Funding Deadline Approaches, Government Shutdown Looms

WASHINGTON, D.C. — At the end of September, Congress passed a continuing resolution, or a stopgap measure. It’s a short-term spending solution that essentially kicks the can down the road- while keeping the government open- until Congress can agree on spending bills for the next year. 

The measure helped avoid a government shutdown temporarily, but the new deadline is quickly approaching. There’s general consensus that lawmakers want to avoid a shutdown by finding agreement before the Nov. 17 deadline. 

At the end of the day, Congress needs to finalize a dozen appropriations bills to fund the military, federal programs and agencies through Sept. 2024. 

However, debating and ultimately agreeing on those 12 bills is going to require time and consensus- two things that are hard to find in a divided Congress on deadline. 

The Senate has passed a handful of the spending bills with strong bipartisan support, but getting support in a deeply divided House with a new Speaker, who is still getting his footing, will be a challenge. 

House Speaker Mike Johnson (R- LA) has told reporters he wants to get all 12 appropriations bills finalized but is open to another continuing resolution if absolutely necessary.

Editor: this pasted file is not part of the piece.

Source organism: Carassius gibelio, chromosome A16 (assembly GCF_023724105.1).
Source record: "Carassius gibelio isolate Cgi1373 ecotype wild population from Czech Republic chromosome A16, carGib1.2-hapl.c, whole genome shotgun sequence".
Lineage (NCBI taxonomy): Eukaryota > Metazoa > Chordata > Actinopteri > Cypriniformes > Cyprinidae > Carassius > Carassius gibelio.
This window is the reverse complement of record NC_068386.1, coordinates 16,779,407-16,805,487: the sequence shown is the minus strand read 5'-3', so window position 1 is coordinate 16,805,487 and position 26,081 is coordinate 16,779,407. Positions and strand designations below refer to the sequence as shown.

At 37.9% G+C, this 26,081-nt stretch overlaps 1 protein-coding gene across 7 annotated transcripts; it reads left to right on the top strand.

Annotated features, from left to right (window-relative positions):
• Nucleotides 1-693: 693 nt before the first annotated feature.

House Democrats say the best path is a continuing resolution with current funding levels in order to keep the lights on through the holidays and into January. 

“A continuing resolution that is at the Fiscal Year 2023 levels is the only way forward because that’s the status quo,” said House Minority Leader Hakeem Jeffries (D- NY). “House Democrats are not asking for our policy preferences. We’re asking for the status quo to keep the government open.” 

The issue of spending is what drove a group of House Republicans to oust former Speaker Kevin McCarthy (R- CA), after he worked with Democrats to pass the first continuing resolution, which prevented a shutdown in late September. 

The next week will be a tough test for Speaker Johnson as he looks to quickly find consensus with the Senate and members of his own party in the House.